they can to help the veterans.” Dawn Chandler, NSWCDD Human System Engineer and mentor “Mentoring occurs in many ways here at Dahlgren. There are formal mentor relationships, informal mentor relationships, and the mentoring the Virginia Demonstration Program (VDP) STEM program provides in middle school classroom in the surrounding counties. In all of these cases, the goal is the growth of mentees in technical and leadership roles. A mentor is a role model who does not attempt to create a ‘mini-me’, but instead guides the mentees in the directions they need to explore for their future.” Lt. Cmdr. Jason Fox – Systems Engineer assigned to NSWCDD and the Directed Energy and Electric Weapons Program Office for Railgun Platform Integration On active duty military members and STEM mentoring: “If we don’t take an active role, we might not have a future for engineering in the country. My particular role is not just about mentoring engineers, but, as an engineering duty officer, to have people realize that there are actually STEM applications in a military uniform. It’s critical to our future.” John Wright, NSWCDD senior engineer and STEM coordinator Editor’s Note: FIRST (For Inspiration and Recognition of Science and Technology), is a nonprofit organization with the mission to design accessible, innovative programs to build self-confidence, knowledge and life skills while motivating young people to pursue opportunities in STEM. “The FIRST program’s ability to build excitement through competitions draws the students into the STEM aspects of the program. The other aspect that we (NSWC Dahlgren Division) see as attractive for future scientists and engineers is the program’s focus on team work. We See Mentors, page 9

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Science, technology, engineering and mathematics (STEM) Summer Academy students program a robot to engage in a fictitious Navy operation. They were among over 100 middle school students working on STEM summer camp activities and projects impacting simulated naval robotic missions at the event. Navy officials anticipate that Virginia Demonstration Project Summer Academy students may one day use their STEM skills at Naval Warfare Center laboratories to design future technologies supporting U.S. warfighters and America’s homeland defense and security.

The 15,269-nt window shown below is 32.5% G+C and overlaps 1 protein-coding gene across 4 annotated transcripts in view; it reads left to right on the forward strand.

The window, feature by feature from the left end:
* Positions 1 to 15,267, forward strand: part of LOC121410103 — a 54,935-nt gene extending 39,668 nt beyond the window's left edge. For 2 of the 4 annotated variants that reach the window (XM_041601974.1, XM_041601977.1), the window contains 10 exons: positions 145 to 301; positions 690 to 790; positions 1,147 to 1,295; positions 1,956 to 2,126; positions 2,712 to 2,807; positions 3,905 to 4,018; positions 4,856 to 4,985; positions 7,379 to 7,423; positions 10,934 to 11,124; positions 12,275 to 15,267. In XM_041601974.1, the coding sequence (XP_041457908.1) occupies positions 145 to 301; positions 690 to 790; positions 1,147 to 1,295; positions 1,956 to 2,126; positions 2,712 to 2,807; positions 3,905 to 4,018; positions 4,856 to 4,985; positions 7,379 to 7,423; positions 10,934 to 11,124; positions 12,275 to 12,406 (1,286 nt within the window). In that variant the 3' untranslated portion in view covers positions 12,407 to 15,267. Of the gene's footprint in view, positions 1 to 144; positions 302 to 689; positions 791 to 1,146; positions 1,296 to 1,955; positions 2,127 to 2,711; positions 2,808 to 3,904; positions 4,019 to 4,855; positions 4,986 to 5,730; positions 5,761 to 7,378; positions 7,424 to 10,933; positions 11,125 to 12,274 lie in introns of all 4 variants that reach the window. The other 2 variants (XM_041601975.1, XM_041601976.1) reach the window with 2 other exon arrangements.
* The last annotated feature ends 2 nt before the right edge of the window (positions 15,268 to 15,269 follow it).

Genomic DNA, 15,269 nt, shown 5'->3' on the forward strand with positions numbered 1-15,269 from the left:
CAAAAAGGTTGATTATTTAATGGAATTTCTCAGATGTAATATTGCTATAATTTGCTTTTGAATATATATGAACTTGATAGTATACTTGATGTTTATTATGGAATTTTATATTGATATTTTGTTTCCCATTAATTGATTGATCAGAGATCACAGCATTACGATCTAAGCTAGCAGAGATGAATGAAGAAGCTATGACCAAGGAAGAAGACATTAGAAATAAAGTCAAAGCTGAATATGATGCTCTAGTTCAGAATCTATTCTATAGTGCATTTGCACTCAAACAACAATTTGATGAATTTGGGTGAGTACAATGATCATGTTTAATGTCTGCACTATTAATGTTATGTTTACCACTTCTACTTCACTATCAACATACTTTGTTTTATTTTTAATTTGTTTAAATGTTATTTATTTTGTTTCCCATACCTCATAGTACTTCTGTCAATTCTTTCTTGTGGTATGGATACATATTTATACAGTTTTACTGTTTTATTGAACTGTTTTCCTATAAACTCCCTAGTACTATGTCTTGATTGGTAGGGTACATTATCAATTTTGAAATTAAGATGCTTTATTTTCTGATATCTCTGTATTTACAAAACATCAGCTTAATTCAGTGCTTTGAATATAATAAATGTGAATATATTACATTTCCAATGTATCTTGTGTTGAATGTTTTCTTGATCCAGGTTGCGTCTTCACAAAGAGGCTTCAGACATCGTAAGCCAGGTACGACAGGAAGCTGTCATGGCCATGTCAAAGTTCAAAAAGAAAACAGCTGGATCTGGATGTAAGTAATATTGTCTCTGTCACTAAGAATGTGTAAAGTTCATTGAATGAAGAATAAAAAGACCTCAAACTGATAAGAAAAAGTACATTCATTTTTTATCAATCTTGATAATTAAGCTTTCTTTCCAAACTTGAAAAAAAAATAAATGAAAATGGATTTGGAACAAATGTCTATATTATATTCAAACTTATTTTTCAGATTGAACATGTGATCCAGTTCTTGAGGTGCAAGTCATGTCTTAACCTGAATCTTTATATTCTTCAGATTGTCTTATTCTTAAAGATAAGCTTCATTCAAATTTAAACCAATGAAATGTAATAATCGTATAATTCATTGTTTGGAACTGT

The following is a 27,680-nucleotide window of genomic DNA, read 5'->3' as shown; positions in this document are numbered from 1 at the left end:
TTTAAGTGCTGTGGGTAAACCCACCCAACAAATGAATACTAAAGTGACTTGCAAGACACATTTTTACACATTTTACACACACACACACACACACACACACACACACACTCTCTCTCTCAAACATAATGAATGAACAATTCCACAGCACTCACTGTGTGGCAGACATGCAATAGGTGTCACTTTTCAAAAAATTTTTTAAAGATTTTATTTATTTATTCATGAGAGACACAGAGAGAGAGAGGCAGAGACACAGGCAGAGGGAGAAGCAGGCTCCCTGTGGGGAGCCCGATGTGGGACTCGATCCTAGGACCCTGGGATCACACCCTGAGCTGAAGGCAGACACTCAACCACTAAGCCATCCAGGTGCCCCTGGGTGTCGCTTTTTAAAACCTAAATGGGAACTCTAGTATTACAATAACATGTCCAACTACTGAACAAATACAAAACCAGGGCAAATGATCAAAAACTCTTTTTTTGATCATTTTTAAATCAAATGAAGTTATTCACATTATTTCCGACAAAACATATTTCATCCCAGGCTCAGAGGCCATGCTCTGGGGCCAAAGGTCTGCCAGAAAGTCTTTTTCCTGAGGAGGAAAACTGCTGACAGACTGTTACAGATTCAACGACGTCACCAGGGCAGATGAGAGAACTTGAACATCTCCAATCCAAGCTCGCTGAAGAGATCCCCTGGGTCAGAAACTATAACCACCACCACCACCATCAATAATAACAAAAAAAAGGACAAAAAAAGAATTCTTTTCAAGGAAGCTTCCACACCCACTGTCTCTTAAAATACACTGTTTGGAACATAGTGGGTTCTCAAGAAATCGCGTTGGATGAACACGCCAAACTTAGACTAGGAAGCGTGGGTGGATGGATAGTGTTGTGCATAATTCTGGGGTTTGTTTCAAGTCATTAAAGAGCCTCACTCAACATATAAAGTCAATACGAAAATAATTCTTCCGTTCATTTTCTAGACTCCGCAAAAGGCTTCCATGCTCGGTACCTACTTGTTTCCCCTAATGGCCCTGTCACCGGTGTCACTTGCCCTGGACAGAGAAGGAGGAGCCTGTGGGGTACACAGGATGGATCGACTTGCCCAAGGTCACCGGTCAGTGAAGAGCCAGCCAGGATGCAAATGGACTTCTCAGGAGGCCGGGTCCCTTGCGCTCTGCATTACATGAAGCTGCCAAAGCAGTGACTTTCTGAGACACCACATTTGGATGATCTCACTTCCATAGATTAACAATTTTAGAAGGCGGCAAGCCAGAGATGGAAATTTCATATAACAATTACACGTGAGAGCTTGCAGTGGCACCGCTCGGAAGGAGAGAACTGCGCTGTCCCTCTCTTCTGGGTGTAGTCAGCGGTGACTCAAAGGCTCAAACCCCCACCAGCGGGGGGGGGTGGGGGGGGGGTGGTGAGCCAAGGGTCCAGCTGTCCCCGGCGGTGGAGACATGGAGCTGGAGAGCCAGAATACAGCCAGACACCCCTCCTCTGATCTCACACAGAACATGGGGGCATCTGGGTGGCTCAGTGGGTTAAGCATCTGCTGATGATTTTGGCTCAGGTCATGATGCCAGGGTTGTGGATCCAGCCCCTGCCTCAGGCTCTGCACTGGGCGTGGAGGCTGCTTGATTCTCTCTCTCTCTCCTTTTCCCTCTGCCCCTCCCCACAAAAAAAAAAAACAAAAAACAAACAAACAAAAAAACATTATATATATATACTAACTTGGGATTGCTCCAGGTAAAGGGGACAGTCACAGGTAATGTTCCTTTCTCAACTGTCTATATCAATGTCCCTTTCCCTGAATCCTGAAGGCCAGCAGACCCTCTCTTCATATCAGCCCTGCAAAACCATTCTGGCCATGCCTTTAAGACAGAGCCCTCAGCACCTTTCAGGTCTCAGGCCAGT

U.S. Navy photo by John Joyce/Released)

A middle school student from Spotsylvania County, Va., programs his robot under the tutelage of Katy Owens, a Naval Surface Warfare Center Dahlgren Division mathematician, at a Virginia Demonstration Project Summer Academy here. (U.S. Navy photo by Andrew Revelos/Released)

Commonwealth Virginia Governor’s School students and their mentor, Bob Brown - a computer scientist supporting Naval Surface Warfare Center Dahlgren Division (NSWCDD) as a contractor - work to reset the student-built robot known as Kilroy before a match at “Duel on the Delaware 2013”. The National Defense Education Program sponsored high school team and its allies did not make the top three among 34 high schools in the competition. However, the team’s technology skills are number one, say their NSWCDD mentors. (U.S. Navy photo by James R. Smith/Released)

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8

February 2014 • THE SOURCE